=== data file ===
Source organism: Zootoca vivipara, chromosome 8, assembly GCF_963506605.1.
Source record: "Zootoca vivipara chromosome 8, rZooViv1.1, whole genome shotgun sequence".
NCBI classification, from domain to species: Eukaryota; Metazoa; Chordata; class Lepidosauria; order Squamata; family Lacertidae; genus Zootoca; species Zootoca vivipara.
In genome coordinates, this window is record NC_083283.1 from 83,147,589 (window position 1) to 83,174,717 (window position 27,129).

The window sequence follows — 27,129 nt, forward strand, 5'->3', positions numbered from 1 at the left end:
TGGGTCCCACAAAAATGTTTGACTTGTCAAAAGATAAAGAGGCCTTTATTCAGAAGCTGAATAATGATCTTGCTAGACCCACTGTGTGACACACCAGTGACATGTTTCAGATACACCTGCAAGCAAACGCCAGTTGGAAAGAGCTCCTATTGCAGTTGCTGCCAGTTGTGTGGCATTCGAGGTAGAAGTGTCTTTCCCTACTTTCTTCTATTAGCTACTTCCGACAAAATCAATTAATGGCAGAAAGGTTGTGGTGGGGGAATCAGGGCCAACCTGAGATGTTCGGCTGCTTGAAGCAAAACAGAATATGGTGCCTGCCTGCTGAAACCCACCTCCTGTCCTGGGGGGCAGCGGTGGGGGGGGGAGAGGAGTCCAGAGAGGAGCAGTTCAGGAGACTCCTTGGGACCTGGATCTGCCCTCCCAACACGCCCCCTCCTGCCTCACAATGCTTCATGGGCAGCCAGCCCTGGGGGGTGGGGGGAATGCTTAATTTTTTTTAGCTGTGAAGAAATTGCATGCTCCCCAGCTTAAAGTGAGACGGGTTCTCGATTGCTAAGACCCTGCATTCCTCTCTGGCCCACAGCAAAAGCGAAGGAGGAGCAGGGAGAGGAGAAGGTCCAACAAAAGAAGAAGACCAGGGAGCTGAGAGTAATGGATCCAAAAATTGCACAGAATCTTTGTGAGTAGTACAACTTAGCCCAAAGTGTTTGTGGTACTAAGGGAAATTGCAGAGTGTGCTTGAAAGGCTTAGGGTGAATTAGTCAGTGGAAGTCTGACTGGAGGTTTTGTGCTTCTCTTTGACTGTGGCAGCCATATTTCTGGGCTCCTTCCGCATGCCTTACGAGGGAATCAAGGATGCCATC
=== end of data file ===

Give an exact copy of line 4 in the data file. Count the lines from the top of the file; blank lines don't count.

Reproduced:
In genome coordinates, this window is record NC_083283.1 from 83,147,589 (window position 1) to 83,174,717 (window position 27,129).